“While mustard seeds are gluten-free, some commercial brands of mustard use a mustard powder that contains wheat,” explains Julie Busha, creator of Slawsa, a spicy cabbage-based condiment that has the words “Gluten-Free” on the label. The average person might not know this, but the savvy person on a gluten-free diet and food manufacturers would. “Those who are highly sensitive to gluten really need to watch which mustard is being used.”
That would make it important to label food like salad dressings and marinades that might contain gluten or wheat derivatives as gluten-free, too.
Or even snack foods that one would think are inherently gluten-free.
Sometimes a food manufacturer decides not to explicitly label their products as gluten-free, but markets them explicitly to the gluten-free community anyway. That’s the case for Barnie’s Coffee Kitchen, which sells coffee concentrate packets that can be used to make instant hot or iced coffee that is gluten-free. The company doesn’t label their products yet, but does plan to label them as gluten and allergen-free in the future. Instead, they’ve been reaching out at events for consumers who avoid gluten or other allergens.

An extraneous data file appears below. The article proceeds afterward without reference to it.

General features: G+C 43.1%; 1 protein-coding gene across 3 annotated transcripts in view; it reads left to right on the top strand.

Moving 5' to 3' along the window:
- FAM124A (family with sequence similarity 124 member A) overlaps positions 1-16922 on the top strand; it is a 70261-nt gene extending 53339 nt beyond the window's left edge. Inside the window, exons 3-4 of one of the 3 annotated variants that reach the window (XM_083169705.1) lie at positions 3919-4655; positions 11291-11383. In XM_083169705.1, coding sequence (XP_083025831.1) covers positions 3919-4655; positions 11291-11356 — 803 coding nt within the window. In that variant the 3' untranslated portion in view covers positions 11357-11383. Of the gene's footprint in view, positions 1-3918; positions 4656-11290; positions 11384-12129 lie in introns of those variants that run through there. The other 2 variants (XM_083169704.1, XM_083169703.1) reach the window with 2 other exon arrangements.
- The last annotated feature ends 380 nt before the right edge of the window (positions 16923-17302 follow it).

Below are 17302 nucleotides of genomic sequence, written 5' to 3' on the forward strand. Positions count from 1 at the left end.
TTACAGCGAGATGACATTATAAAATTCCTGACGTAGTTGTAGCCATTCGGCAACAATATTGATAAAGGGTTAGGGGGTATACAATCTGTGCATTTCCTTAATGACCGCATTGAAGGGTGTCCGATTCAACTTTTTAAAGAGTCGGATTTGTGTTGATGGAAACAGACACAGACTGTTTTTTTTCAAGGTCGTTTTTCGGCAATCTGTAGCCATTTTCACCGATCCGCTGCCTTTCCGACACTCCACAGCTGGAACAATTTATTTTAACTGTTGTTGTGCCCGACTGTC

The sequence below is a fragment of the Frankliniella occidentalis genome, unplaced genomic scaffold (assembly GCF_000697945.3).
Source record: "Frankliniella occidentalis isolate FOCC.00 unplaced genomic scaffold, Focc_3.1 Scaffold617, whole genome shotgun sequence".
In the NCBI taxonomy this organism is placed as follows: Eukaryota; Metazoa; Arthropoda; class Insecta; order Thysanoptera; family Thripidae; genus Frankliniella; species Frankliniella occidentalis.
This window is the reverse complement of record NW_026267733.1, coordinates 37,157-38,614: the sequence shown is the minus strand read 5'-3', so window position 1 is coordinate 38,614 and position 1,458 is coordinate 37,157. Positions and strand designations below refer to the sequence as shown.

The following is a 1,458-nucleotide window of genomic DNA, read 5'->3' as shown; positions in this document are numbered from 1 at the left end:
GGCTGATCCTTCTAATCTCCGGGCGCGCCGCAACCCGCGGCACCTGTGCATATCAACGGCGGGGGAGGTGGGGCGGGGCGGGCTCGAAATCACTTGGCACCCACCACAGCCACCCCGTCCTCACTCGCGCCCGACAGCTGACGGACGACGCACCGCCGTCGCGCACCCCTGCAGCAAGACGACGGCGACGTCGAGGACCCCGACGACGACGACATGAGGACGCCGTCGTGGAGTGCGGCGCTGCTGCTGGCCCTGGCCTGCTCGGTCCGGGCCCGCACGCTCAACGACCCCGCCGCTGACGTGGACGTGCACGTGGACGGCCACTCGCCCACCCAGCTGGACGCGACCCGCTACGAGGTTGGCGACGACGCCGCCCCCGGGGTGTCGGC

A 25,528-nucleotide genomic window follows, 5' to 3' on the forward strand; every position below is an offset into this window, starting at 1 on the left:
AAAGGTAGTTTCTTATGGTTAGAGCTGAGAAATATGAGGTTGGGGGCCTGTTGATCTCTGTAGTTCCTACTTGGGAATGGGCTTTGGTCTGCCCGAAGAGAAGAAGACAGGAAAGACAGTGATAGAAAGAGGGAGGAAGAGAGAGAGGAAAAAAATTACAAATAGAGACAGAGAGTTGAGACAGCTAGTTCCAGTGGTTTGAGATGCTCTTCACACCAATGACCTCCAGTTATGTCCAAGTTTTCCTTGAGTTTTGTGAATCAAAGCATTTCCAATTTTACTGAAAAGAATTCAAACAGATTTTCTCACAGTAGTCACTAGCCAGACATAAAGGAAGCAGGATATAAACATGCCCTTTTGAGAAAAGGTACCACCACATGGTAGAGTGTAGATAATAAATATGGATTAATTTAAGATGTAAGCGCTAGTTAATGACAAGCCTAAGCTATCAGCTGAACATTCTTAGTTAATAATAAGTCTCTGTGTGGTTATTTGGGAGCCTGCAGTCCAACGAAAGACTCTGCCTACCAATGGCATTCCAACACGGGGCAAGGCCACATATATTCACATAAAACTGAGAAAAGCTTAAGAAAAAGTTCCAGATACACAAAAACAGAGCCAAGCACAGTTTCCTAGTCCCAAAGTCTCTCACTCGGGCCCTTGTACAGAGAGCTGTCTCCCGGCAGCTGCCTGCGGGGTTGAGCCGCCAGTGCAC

“Based on consumer research we have recently conducted, we discovered there is confusion about coffee being gluten and allergen free,” Sonja Hardy, SVP of Marketing and Strategic Brand Relations explained. “Some other coffee companies do have additives in their coffee products, so many consumers are wary.”
In the end, this is about the health and comfort of the people who have to avoid gluten. It’s really easy to laugh at a box of gluten-free cereal that’s made from rice, but a lot less funny if that product were cross-contaminated and made someone you care about sick. People with celiac disease who don’t avoid gluten don’t just have to deal with tummy aches: they risk malnutrition if they eat gluten, and even a higher risk of some gastrointestinal cancers.
Having the label simplifies shopping for people new to gluten avoidance, and for people who have to cook for them without having a deep knowledge of food sources and cross-contamination risk. “Those just starting out or those wishing to purchase products for gluten-free family and friends would find the info helpful,” one gluten-free reader explained to Consumerist over e-mail.

“No matter how obvious it seems to some of us, [some people are] still going to question whether or not the banana they’re eating has gluten or not,” gluten-free living expert Danna Korn points out.

That’s what it should be about, isn’t it? Simplifying food labels in this way means not causing physical pain and potential long-term health consequences for friends, relatives, and other guests who might follow a gluten-free diet.